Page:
A buddy of mine, we’ll call him “Mike,” sent me a link to a recent article by John Boch about a pro-gun group using gun buyback programs to actually make our nation’s kids safer. I enjoyed it so much that I felt compelled to share it with all of you. I hope this story of double purposed intent makes you as warm and fuzzy as it did for me. When you get done with it in a few moments, let me know what you think about it.
By John Boch
On Saturday, June 23, three of Guns Save Life’s intrepid members, Chris Betley, John Sutter and Steve Fuller drove to Chicago to participate in the city’s annual gun “turn in” event titled, “Don’t Kill A Dream Save A Life.” In short, the sum real-world value of the guns we took up to the Windy City would have been calculated by most people – ourselves included – solely on their scrap metal value. To the gun-hating do-gooders up there, though, they were worth big dollars; $100 for each firearm and $10 for BB-guns and replicas. No questions asked. So, to take advantage of this artificial market for accumulated rust and machined parts, we sent our three members up north with sixty “guns” and four pellet pistols . . .
This was a larger and more organized endeavor than our 2007 trip where Guns Save Life sold $2300 worth of rusty scrap metal to these same do-gooders who live by the lake. In more recent years, Mayor Daley was only offering $50 for guns, so GSL sat those events out.
But we didn’t take those years off. We’ve been busy collecting non-firing junk donated by our GSL members almost non-stop, earmarking the rusty, broken-down clunkers for the self-defense eschewing gun-haters in Chicago. And it’s all for a good cause: the children.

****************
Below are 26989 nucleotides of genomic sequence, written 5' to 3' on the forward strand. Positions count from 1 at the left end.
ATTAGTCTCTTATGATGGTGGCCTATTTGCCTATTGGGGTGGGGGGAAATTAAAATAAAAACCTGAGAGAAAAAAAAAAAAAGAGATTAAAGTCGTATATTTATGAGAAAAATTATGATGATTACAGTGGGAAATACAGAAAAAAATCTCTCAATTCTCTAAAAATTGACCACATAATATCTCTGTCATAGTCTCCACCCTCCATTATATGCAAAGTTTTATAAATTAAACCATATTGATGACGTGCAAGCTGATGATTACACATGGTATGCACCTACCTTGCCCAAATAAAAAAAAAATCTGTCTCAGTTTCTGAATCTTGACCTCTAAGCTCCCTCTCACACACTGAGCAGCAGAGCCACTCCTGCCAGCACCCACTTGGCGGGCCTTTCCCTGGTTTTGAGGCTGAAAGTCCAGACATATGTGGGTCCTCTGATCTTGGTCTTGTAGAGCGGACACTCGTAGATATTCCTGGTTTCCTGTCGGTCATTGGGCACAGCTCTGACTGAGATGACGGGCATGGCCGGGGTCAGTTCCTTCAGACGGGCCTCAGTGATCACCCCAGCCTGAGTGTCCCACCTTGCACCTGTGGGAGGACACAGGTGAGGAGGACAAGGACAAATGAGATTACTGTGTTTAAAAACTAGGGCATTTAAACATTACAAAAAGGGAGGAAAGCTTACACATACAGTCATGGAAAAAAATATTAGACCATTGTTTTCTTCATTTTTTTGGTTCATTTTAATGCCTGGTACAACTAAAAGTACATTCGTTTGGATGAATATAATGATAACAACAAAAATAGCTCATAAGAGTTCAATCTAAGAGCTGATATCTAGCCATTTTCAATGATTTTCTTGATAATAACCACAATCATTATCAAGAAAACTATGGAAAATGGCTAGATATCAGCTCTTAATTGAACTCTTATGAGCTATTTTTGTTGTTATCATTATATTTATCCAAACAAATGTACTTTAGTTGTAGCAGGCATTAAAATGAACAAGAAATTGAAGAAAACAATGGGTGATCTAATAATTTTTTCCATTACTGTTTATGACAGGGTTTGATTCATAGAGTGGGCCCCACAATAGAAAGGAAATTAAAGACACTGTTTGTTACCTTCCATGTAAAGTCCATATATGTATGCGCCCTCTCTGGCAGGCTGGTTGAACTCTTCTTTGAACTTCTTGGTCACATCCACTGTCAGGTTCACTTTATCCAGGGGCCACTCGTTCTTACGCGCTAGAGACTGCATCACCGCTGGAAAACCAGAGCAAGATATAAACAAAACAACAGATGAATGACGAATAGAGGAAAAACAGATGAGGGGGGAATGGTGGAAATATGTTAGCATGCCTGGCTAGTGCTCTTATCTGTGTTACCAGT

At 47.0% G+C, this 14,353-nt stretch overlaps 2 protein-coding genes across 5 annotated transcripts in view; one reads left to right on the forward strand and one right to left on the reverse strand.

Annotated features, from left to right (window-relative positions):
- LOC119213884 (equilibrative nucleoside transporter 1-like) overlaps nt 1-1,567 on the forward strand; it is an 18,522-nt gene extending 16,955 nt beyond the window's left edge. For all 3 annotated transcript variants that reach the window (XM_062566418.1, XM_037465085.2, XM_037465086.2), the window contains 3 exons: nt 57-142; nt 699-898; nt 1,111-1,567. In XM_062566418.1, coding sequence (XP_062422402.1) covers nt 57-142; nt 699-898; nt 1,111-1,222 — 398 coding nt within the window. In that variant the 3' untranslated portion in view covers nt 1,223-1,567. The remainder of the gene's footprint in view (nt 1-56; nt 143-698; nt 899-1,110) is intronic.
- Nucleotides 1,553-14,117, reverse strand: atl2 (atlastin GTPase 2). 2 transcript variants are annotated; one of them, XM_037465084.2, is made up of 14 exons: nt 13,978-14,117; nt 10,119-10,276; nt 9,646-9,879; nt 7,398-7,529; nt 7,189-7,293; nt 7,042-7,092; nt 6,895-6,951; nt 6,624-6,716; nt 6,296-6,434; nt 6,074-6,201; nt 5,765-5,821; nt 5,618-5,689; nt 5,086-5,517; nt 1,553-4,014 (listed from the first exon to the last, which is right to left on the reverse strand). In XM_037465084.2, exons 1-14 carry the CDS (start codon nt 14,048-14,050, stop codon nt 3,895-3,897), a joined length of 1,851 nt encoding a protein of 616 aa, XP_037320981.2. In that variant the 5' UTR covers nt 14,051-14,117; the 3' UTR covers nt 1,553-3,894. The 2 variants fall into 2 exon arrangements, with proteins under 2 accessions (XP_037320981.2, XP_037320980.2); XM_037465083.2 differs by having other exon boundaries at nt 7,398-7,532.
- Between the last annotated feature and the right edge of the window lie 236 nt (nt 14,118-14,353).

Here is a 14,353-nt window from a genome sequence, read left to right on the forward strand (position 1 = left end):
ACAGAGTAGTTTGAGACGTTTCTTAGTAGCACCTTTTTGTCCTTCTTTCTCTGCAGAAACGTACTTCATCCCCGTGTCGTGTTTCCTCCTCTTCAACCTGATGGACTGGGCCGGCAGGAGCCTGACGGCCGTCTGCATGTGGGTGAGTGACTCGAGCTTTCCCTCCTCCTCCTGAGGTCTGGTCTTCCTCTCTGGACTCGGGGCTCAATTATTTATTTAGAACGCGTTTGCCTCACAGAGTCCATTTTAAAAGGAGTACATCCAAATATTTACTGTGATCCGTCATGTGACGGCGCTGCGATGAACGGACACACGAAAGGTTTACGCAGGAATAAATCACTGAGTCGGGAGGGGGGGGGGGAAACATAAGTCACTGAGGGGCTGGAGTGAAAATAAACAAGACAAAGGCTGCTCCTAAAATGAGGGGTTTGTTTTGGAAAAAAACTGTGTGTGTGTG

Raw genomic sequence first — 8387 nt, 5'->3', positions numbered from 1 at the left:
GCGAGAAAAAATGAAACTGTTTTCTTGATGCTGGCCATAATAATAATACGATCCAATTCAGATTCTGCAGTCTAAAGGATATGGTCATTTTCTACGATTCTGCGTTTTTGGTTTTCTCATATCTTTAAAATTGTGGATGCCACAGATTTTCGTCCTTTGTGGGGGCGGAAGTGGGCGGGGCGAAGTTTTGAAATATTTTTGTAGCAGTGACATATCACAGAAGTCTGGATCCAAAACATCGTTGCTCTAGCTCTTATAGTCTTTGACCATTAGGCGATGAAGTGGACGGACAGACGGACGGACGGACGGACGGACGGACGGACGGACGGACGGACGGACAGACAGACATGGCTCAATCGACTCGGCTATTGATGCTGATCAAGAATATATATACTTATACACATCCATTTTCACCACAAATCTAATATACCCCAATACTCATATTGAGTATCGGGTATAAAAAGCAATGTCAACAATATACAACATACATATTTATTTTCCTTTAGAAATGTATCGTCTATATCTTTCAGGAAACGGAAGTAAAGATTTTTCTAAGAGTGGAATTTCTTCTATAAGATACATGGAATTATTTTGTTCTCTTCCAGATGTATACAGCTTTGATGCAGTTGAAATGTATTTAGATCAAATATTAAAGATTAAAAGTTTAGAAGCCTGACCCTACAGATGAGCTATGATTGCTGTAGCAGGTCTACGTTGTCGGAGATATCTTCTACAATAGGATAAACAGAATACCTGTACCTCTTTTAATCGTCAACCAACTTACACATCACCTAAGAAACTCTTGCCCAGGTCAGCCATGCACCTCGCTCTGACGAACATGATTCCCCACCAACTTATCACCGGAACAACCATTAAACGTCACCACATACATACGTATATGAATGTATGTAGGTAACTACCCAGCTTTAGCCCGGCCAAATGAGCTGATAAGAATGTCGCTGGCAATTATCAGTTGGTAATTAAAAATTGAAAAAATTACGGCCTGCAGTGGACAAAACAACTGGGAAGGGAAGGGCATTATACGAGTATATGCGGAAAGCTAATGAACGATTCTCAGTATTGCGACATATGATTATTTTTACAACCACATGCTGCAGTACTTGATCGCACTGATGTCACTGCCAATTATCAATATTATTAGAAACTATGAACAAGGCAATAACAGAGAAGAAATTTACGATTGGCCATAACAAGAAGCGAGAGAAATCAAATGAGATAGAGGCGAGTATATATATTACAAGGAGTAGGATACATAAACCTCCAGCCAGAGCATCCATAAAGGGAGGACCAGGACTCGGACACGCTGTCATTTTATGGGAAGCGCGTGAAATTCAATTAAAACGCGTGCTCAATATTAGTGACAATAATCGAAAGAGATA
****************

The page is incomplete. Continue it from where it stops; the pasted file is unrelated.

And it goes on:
Keep in mind that for this event, we use the term “firearms” loosely as these guns were, by and large, non-functioning scrap. Even the guns that didn’t look like they’d spent the last twenty years at the bottom of Lake Erie were frequently missing trigger groups or other significant parts. Many were little more than barreled receivers, including ten pre-1898 Mausers. Out of the sixty guns we collected, maybe a dozen would actually manage to shoot a round or two. But some of those would probably have been pretty exciting (in a dangerous way) to fire.
When our boys arrived in the big city with their truckload o’ guns that no self-respecting criminal would dare to be caught dead with, our members found plenty of po-po on hand. “There was a heavy police presence at all the turn-in locations,” Betley said in describing his experience.
“If you were a criminal, there’s no way you’d go to one of these,” Betley said. “There were police everywhere, including detectives that were sizing up people as they came in. They knew what we were up to. Most of them didn’t care,” Betley noted, “but some of the younger detectives acted pissed off about it.”
At the second location they visited, our members ran into what they all agreed was a tenacious, bordering on obnoxious detective. The detective hit our three guys up with a series of rapid-fire questions and pointed remarks. “Where in the hell did you dig these up? Out of a grave site?” the detective asked. “Who are you with? What’s your affiliation?” he continued. So much for that “no questions asked” policy.
Betley said he told those who asked, including the rude detective, that we’d been collecting old clunkers as a fundraiser for our youth camp. “I didn’t mention that it was a youth camp with guns,” Betley laughed heartily. Another detective there also gave them some grief. “Hey, next time, get some guns from this century, will ya?”